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Well-intended—and tightly built—comedy was one arrow in George Bernard Shaw’s quiver: Even his lightest trifles tended to have pointed political barbs, and woe unto the politician or moralist who found himself standing target.

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In Press Cuttings, one of two one-acts on the bill for the Washington Stage Guild’s long-awaited return to the local thinking-theater scene, it’s the military and its excesses, with John Lescault’s blustering Gen. Mitchener barking “Shoot them down” every time Alan Wade’s fretful Prime Minister Balsquith observes that this Labor activist or that Suffragette has objected to the current state of affairs. Paired (on a program titled Strange Bedfellows) with the briefer, snappier Augustus Does His Bit—an amusingly tart satire about an overbred, underwhelming bureaucrat (Vincent Clark) who justifies every half-thought-out pronouncement with an admonitory “Think of our gallant soldiers”—Press Cuttings makes for an appealingly edgy bit of political commentary in a town where mindless opposition and reflexive jingoism increasingly passes for reasoned discourse.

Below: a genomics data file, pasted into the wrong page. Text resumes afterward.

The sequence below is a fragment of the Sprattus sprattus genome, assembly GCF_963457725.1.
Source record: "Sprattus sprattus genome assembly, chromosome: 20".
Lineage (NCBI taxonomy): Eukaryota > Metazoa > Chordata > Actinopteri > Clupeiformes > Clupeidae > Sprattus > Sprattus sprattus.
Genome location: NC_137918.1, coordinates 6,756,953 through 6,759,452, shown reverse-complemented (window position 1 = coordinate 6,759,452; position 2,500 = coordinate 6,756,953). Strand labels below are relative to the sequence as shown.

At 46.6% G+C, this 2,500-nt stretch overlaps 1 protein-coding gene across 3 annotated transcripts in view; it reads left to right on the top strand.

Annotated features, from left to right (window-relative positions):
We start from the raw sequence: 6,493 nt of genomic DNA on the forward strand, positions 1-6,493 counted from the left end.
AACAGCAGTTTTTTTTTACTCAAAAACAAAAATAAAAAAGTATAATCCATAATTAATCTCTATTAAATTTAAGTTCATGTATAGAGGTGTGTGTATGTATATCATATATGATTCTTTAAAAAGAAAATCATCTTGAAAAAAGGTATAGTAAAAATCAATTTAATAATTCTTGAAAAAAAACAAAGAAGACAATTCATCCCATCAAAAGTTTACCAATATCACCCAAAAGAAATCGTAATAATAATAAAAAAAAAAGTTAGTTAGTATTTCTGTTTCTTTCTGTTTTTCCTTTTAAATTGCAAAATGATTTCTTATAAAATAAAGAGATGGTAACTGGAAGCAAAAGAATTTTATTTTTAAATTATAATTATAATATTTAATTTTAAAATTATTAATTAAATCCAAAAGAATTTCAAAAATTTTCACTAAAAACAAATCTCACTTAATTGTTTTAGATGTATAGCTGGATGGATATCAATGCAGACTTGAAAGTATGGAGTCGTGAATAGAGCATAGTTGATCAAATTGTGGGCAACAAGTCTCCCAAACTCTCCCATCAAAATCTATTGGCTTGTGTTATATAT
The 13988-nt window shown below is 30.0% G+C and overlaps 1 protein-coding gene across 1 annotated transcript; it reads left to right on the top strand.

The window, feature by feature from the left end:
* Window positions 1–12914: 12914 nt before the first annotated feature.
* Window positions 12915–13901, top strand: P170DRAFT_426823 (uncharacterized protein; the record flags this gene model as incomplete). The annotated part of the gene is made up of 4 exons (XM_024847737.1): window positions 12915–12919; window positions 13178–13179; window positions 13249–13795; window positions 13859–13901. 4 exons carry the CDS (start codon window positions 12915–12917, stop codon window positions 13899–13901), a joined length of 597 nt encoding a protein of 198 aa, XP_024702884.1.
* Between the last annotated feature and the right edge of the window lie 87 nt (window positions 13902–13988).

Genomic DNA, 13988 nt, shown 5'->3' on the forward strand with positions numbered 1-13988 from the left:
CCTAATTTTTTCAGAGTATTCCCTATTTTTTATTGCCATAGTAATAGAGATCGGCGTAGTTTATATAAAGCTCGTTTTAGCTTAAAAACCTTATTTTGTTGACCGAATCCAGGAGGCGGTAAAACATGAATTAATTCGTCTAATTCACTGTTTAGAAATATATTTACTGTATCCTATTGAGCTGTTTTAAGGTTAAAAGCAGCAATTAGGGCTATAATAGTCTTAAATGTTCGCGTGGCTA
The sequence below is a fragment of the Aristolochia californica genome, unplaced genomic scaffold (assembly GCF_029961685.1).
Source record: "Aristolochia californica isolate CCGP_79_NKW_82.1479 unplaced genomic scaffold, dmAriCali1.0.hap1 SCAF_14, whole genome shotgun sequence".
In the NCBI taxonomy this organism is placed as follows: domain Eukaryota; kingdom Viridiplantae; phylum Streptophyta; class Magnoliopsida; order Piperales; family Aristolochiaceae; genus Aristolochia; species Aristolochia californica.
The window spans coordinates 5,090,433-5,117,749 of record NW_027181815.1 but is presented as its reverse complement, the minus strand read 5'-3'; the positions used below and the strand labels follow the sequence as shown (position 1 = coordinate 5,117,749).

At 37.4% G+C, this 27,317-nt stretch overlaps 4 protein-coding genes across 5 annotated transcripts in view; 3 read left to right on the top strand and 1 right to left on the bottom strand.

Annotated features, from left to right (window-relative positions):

Bill Largess directs a cast of WSG veterans—Laura Giannarelli, Helen Hedman, and Lynn Steinmetz round out the forces—in a brisk, broad style that leaves little room for doubt about where Shaw stood on the issues in question. That would be on the dryly amused, thoroughly disenchanted side of the political spectrum, in case you’re wondering—and why not join him there? When politics and politicians behave as ridiculously as they do in Shaw’s world (and occasionally in ours), it’s the only stance that’s likely to leave you in full possession of your sanity.